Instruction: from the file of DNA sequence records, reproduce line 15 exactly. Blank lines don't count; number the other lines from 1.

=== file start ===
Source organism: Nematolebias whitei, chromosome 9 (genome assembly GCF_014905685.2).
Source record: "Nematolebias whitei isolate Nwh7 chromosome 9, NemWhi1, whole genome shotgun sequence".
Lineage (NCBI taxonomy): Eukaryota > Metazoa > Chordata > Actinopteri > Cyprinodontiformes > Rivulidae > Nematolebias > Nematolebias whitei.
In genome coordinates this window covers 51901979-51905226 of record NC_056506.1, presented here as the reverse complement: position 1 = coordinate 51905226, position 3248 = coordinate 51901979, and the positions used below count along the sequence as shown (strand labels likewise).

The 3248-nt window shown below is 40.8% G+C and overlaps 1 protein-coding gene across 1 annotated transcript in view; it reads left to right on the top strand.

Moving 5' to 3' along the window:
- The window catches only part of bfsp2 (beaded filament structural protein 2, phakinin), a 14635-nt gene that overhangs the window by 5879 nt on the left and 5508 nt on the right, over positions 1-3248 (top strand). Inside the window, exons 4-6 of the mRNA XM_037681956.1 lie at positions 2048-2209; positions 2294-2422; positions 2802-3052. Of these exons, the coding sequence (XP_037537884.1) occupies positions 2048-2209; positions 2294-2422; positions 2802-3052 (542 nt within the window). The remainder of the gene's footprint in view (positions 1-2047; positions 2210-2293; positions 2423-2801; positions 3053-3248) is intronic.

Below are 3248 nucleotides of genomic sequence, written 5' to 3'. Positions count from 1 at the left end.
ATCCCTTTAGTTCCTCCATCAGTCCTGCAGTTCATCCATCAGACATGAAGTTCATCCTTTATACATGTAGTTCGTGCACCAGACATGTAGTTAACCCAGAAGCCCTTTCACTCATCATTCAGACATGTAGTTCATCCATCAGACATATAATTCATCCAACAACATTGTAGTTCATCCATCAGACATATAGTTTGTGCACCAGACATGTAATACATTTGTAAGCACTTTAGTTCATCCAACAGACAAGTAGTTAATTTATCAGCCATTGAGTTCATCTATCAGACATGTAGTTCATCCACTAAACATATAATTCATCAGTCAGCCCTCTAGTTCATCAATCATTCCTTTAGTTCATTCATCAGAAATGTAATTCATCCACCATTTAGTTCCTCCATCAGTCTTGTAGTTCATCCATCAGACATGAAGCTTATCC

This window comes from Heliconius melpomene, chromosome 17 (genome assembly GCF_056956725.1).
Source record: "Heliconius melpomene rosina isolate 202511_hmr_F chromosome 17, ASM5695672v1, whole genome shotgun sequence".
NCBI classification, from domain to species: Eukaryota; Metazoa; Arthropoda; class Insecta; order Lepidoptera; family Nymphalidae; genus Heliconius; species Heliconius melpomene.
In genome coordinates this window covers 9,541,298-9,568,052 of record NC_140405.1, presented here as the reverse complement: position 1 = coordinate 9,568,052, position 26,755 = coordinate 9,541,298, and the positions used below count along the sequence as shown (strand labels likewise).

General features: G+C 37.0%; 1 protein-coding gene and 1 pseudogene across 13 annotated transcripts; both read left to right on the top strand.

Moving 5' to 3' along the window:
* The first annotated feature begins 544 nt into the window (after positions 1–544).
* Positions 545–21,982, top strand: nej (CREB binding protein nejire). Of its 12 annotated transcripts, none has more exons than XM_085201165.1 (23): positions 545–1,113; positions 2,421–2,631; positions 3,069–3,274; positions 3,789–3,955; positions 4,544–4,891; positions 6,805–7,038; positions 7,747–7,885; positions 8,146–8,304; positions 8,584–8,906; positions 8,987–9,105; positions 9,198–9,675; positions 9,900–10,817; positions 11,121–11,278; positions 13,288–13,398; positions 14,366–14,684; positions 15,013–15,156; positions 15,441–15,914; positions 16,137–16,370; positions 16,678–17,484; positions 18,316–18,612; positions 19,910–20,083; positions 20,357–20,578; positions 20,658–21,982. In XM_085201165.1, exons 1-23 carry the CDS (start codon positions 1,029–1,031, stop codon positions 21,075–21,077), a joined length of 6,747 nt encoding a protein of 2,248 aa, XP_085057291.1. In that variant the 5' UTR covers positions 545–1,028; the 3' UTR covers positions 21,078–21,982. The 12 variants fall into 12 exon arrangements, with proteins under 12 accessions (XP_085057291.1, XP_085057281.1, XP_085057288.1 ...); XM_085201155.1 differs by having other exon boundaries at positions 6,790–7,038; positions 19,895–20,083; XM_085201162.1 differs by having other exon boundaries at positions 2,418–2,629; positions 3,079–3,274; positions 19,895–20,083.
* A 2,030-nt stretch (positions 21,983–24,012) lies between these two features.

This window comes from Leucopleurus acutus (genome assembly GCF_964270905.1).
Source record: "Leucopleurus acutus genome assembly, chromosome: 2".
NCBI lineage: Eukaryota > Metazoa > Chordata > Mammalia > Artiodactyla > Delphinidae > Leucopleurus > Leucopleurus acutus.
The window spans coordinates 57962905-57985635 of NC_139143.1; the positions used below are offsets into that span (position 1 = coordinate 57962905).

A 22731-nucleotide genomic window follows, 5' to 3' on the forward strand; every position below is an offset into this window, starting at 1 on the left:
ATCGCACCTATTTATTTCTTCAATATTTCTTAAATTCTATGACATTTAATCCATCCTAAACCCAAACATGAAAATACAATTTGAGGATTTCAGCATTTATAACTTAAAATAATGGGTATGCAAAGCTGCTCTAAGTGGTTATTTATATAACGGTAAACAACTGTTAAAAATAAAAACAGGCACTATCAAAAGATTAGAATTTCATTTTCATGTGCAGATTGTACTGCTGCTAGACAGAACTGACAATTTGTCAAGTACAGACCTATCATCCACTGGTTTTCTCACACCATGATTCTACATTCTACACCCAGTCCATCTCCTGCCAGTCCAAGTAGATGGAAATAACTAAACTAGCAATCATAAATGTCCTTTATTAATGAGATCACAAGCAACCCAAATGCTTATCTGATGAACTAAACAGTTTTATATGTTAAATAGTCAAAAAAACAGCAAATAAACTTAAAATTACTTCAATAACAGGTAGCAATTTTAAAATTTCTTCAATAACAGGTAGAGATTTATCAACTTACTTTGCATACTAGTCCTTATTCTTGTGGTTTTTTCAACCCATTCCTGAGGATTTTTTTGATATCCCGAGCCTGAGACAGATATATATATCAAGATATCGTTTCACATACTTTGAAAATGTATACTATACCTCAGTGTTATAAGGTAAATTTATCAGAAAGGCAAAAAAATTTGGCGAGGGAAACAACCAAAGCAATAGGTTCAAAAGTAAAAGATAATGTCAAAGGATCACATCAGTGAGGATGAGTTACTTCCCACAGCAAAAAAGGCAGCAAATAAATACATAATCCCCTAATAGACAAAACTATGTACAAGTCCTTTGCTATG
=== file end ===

Moving 5' to 3' along the window: